Violent war-conflict in the DRC that has been ongoing since the 1990s is largely associated with widespread rape, a method of violence used by combatants and military forces. Conflict in the Eastern region is a critical issue for children as they experience high levels of sexual and gender-based violence, and researchers have found that survivors of sexual violence under the age of 18 in this region were more likely to experience gang rape and assault than adults were.
While the majority of sexual offenders of child abuse were identified as civilians, militarized rape among children is also prevalent (Kalisya et al., 2011). Children are used as part of military tactics by all combatant groups involved in conflict. Planned attacks are also carried out against children by armed groups and homes are also destroyed by armed groups who burn them down. There is also a severe lack of resources and supports for families and children who are victims of sexual violence, shelter, food and water is scarce, which forces many women and children into prostitution.
Forced Displacement of Children
Over the past two decades, over 6 million civilians have been killed by government armed forces, with approximately 5 million people forced into displacement, making the DRC conflict the largest internally displaced situation in Africa (HRW, 2018). Children are the first victims of conflict, uprooted from their homes, schools, families and communities in war-related conflict. Children willingly enter forced displacement in order to avoid being recruited by armed groups.
As of 2017, 850,000 Congolese children were forcibly displaced due to brutal conflict in the Greater Kasai region, and have had to survive in makeshift huts, suffering from basic necessities such as food, water, sanitation, shelter and healthcare (UNICEF, 2017). The eastern region of DRC recently experienced increased displacement in 2018, forcing families to flee their villages and homes to live in informal settlements made of branches, exposing them to harsh weather conditions and safety threats (UNHCR, 2020). Displaced children remain in dire need of urgent care, protection and basic necessities.
Congolese children are the primary victims of war because they are consistently recruited by armed groups and the Congolese army, in some cases by force, to participate as fighters, porters and escorts (Human Rights Watch, 2016). Child soldiers are also unlawfully detained for long periods of time, where conditions are severe: lack of food, clean water, and medical care. Armed conflict is a persistent issue in specific regions of the DRC, and children are highly vulnerable in these situations as they are powerless against the brutality of militant groups.
Since 2001, use and recruitment of child soldiers has been a tactic used by armed political groups, where up to 40% of their forces were made up of children (Child Soldiers International, 2004). Child soldiers that are recruited are often under the age of 15 (Rakisits, 2009). In 2018 alone, 631 cases of recruitment and use of children in armed conflict was recorded by the Office of the Special Representative of the Secretary-General for Children of Armed Conflict.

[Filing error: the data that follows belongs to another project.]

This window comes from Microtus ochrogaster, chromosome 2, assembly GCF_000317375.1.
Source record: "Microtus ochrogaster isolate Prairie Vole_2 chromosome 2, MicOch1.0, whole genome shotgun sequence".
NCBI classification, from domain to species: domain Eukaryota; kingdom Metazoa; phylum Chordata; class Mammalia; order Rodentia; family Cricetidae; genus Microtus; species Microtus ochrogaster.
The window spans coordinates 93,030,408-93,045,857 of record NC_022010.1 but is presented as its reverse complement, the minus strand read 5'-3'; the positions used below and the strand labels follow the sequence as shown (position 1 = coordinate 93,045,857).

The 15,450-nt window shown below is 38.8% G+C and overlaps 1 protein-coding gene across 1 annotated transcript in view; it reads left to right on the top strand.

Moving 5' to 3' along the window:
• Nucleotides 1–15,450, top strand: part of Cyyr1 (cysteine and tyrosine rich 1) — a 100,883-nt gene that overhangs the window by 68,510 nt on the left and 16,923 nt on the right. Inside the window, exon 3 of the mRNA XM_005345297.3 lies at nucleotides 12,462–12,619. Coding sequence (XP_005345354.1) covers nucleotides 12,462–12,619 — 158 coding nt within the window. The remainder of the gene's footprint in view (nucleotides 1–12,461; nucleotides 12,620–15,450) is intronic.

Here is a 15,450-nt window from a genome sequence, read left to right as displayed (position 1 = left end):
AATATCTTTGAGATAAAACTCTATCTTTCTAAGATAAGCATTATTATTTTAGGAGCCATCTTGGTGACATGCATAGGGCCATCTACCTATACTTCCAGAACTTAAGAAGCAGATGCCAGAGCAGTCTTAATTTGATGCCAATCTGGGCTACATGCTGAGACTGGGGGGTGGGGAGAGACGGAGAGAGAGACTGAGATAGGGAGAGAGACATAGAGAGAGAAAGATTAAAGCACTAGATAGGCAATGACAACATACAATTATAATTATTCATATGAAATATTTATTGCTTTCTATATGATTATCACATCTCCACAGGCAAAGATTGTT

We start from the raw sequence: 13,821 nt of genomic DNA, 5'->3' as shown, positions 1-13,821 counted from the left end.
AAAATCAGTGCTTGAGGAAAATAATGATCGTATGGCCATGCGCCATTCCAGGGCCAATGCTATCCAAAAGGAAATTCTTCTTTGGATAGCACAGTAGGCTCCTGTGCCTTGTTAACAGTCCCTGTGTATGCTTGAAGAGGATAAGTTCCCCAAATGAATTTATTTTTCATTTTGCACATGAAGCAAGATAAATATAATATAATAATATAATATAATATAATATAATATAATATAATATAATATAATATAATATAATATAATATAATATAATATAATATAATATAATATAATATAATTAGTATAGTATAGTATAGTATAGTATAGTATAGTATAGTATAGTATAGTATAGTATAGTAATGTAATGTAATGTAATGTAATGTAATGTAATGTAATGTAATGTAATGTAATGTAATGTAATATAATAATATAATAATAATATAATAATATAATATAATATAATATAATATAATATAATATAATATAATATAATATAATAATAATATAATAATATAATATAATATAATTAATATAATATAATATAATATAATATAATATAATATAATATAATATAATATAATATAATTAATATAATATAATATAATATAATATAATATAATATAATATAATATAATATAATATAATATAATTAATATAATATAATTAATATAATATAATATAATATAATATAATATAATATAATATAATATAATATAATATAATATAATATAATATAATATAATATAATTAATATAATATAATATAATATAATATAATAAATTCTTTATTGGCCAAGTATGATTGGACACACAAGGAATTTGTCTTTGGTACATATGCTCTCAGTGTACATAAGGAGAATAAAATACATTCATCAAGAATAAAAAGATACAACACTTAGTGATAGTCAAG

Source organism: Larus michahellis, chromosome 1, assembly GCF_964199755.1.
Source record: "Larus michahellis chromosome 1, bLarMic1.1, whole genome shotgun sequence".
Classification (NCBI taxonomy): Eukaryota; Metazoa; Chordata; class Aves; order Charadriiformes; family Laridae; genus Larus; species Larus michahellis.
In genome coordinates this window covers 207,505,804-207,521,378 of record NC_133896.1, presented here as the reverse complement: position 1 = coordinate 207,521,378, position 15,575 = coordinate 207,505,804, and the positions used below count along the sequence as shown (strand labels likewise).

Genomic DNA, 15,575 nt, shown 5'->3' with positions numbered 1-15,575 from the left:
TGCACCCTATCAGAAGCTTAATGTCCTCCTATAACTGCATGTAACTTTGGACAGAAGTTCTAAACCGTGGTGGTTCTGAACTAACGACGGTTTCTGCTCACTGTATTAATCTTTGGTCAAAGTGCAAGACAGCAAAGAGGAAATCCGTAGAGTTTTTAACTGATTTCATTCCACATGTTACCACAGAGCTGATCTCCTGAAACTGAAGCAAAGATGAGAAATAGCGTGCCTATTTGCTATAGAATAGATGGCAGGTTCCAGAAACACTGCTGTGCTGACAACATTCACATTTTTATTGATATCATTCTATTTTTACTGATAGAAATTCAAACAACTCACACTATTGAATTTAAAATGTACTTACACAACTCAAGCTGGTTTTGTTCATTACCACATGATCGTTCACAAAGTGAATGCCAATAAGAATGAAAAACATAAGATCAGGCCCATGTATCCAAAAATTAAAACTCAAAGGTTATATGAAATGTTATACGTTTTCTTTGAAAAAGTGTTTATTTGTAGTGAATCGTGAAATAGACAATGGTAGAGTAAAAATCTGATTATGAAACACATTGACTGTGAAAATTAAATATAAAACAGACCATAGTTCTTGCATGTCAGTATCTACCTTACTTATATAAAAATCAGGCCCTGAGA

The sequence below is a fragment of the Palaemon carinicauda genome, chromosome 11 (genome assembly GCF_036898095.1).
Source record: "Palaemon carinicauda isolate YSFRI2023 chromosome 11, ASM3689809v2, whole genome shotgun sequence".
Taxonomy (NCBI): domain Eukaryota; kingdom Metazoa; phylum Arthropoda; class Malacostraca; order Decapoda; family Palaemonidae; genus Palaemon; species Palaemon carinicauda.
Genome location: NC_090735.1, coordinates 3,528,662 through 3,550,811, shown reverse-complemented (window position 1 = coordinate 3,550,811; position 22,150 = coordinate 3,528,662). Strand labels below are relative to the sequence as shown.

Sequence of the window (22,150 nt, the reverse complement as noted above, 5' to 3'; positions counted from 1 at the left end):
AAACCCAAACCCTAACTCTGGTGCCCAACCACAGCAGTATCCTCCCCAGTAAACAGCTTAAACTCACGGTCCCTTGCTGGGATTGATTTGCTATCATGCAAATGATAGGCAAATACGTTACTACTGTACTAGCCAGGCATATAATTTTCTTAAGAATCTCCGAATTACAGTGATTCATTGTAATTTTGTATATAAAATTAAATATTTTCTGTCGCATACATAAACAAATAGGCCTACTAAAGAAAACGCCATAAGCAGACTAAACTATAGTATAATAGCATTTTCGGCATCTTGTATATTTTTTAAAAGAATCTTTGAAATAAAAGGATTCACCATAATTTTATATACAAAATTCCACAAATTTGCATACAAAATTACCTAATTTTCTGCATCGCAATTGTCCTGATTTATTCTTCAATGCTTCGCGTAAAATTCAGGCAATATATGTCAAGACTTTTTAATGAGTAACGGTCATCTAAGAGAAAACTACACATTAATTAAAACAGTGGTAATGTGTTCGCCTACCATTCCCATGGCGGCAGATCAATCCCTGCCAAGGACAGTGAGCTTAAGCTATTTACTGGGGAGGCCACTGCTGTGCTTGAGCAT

Given the increase in conflicts in various regions throughout the DRC, children are recruited by armed groups to serve as combatants, spies and transports. Children form part of the militia group where they witness murders and other crimes, are sent to camps to learn weapon training, and are then forced to commit serious human rights violations against civilians and even their own families. In these cases, a child is not able to experience childhood or attend school and obtain an education, they are forced into a life of violence and trauma.
Written by Jennifer Prashad
Last updated on 19 May 2020
Henderson. Tanya E. (2011). “Protection Women in Peace and Conflict: International Humanitarian and Human Rights Law at Work” Peace & Freedom 71(2).
Gorman, Madeleine. (2010). “Sexual Violence In the Democratic Republic of Congo.” Undergraduate Transitional Justice Review, 1(2).
International Monetary Fund. Democratic Republic of the Congo: Poverty Reduction Strategy Paper. (2013 July). IMF Country Report No. 13/226.
Kalisya, L. M., et al. (2011). “Sexual Violence toward Children and Youth in War-Torn Eastern Democratic Republic of Congo.” PLOS ONE, 6(1).
Kabemba, Claude. (2005). “Democratic Republic of Congo” South African Journal of International Affairs, 12(1).
Nelson, B.D., Collins, L., VanRooyen MJ, Joyce, N., Mukwege, D & Bartels, S. (2011). “Impact of sexual violence on children in the Eastern Democratic Republic of Congo. Medicine Conflict and Survival, 27(4), 11-25.
Rakistis, C. (2009). “Child Soldiers in the East of the Democratic Republic of the Congo” Refugee Survey Quarterly, 27(4), 108-122.
 This article by no means purports to give a full or representative account of children’s rights in the DRC indeed, one of the many challenges is the scant updated information on the children in the DRC, much of which is unreliable, not representative, outdated or simply non-existent.